“Conversos come out of the woodwork,” Milgrom explains. “But you don’t notice them, because they’re searching alone. It will be one person from each family. And when you have one here and one there, they add up to thousands — but you don’t hear them, and you don’t see them.”

Milgrom’s efforts help quantify the number of people around the world today searching for their Jewish ancestry. Facebook groups dedicated to converso genealogy abound; conferences convene those on the search for their Jewish DNA. Milgrom says the internet has been instrumental in providing people with a space to keep searching. “Imagine you’re sitting alone in Ecuador or Machu Picchu,” she says. “You feel a stirring inside. You can’t identify it. But now you can go online and see people talking about it.”

University of Washington professor of Spanish and Portuguese studies Ana Gómez-Bravo received many requests for help after she published a recipe collection called The Converso Cookbook. Interest in this heritage may also have been spurred by Spain and Portugal’s extension of citizenship in 2015 to those who can claim Jewish ancestry.

In Seattle, local Sephardic synagogue Congregation Ezra Bessaroth became a resource for those seeking official letters confirming their lineage. According to Simon Benzaquen, the synagogue’s interim rabbi, Ezra Bessaroth issued over 200 official letters over the past year, before the window closed on the citizenship opportunity in October. Recently, Spain’s justice ministry reported that it received over 132,000 applications since 2015. 

Although the deadline to apply for Spanish or Portuguese citizenship has passed, Gómez-Bravo expects that people will keep searching, because the American experience engenders a unique need to uncover your roots.

“In Spain, your mother is from this town, and your father is from the neighboring town,” she says. “But in America, it’s different. There’s a mystery woven into the history of people in this country, because it’s a country of immigrants. A lot of people understand they come from somewhere else.”


In many ways, the plight of the conversos continues to the present day. As a group, they defy the cultural categories favored by Jews and non-Jews alike. Popular discourse often shrouds the converso community in the mystery of their so-called “inexplicable” traditions; as a consequence, their history becomes the stuff of myths, divorced from individual struggle.

Gómez-Bravo’s research, which explores food as an identity bridge between Sephardic Jews and present-day Spain, is a step in explaining the unexplained. When families like Milgrom’s made recipes the way their grandmothers did, they created an uninterrupted tradition. “There’s never really been a break in their culture,” says Gómez-Bravo. “They’ve carried these traditions with them.”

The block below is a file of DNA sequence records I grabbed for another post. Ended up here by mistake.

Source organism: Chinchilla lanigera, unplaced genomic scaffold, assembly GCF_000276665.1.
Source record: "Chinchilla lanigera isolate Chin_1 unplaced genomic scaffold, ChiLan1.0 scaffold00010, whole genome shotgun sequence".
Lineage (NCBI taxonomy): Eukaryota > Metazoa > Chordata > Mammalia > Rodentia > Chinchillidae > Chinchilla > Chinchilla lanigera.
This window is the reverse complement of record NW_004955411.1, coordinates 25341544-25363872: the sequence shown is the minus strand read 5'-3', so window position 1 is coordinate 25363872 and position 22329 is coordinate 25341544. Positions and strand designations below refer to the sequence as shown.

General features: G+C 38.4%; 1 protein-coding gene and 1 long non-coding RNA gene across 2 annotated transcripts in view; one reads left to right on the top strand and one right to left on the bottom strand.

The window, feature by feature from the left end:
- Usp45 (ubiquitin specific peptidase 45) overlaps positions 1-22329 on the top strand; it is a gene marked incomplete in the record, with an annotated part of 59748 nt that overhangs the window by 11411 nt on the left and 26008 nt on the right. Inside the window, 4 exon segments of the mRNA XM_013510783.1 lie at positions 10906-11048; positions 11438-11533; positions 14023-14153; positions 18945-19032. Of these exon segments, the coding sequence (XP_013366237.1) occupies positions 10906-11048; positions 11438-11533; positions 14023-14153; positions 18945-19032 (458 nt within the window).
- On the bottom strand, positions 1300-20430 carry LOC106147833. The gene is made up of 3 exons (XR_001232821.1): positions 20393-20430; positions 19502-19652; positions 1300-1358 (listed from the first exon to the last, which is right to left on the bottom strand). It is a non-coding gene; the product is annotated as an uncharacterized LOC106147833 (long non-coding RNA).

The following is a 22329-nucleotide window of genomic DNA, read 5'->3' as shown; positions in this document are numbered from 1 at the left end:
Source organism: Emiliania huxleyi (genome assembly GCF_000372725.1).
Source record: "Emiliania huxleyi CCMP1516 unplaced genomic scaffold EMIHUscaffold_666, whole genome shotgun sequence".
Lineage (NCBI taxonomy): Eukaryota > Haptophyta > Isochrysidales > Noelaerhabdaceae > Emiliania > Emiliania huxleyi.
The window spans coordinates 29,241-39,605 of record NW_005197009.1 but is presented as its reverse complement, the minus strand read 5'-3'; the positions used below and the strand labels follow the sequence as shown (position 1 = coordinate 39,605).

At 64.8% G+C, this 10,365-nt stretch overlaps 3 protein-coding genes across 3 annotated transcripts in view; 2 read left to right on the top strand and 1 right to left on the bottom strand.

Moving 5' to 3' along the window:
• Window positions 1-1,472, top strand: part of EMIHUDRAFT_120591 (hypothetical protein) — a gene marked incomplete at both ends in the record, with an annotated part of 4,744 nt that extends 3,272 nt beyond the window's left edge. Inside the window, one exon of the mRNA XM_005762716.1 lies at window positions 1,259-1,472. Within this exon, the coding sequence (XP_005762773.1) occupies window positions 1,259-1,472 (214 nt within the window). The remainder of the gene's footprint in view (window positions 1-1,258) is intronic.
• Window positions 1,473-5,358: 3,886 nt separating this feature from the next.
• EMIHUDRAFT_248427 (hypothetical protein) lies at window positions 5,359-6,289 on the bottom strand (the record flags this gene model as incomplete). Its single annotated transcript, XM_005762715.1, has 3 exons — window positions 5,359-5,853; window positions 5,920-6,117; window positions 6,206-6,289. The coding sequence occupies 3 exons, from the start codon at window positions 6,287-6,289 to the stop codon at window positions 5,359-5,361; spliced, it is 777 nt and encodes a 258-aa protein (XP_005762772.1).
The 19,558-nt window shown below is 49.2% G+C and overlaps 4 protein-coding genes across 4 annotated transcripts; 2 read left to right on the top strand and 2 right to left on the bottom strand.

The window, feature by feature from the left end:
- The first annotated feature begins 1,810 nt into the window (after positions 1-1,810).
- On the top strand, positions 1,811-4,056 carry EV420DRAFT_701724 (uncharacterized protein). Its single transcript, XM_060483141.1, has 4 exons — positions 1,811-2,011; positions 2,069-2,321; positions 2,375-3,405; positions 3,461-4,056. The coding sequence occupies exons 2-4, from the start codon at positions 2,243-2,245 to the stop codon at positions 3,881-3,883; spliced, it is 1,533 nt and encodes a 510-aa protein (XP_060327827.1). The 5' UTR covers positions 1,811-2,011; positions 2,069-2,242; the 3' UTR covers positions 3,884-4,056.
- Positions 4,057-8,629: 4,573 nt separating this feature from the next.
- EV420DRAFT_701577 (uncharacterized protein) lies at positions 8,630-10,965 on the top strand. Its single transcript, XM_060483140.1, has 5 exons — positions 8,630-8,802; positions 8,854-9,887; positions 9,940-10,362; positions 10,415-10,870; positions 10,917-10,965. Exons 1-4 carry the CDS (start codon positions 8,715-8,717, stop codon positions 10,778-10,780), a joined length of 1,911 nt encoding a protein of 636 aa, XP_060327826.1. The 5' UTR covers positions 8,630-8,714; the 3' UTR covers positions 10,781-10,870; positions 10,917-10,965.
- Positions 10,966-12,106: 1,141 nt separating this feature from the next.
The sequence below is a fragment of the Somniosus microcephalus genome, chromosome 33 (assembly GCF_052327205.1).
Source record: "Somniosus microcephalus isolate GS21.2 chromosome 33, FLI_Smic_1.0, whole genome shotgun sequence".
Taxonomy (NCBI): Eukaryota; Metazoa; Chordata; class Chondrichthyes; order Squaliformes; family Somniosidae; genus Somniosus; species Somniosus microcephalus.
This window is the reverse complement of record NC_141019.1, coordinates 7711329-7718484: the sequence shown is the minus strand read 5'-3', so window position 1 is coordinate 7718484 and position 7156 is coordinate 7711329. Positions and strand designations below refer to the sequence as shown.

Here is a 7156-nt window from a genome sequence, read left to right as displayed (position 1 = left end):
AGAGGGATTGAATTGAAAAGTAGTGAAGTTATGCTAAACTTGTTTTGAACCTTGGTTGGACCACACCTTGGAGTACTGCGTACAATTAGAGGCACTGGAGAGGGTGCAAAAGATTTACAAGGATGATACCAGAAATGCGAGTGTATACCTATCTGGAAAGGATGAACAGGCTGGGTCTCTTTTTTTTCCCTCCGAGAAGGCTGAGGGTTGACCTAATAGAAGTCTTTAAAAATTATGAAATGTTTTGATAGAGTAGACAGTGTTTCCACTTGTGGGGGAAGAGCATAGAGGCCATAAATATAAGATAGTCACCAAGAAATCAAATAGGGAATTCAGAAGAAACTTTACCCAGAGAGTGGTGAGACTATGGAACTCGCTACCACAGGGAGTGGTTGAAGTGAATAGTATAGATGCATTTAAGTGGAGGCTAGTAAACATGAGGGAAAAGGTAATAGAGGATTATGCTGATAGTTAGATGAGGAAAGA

Other times, converso stories are scrutinized and dismissed as cases of mistaken identity. It is unlikely, for instance, that lighting candlesticks is evidence of a converso lineage, as early Sephardic rabbinic literature specifies the use of wicks in oil. However, verification of converso lineage is within reach — if only Spain and Portugal would make publicly available its Inquisition records.

To this day, they are not digitized and lie behind layers of bureaucratic red tape, only accessible in person — a reality that poses a financial barrier to many doing their own research. But it’s no wonder: While the records contain valuable genealogical information, they also detail the torture inflicted on the countries’ Jews. “Whenever I’ve met with an archivist, everyone is very polite — I get offered coffee 53 times — but nothing happens,” Milgrom says. 

Four days before Rosh Hashanah this year, Milgrom flew to Portugal to meet with the director of the archive and a representative of the Ministry of Culture. For the first time, she believes she made inroads urging Portugal to digitize its Inquisition records. If she’s successful, she hopes Spain will follow suit.

“My kids say, Mom, stop. Be normal. Go on a cruise. But this might be our last shot,” Milgrom says. “If these records are digitized, it will change the face of converso history. This is a gamechanger for the Jewish people.”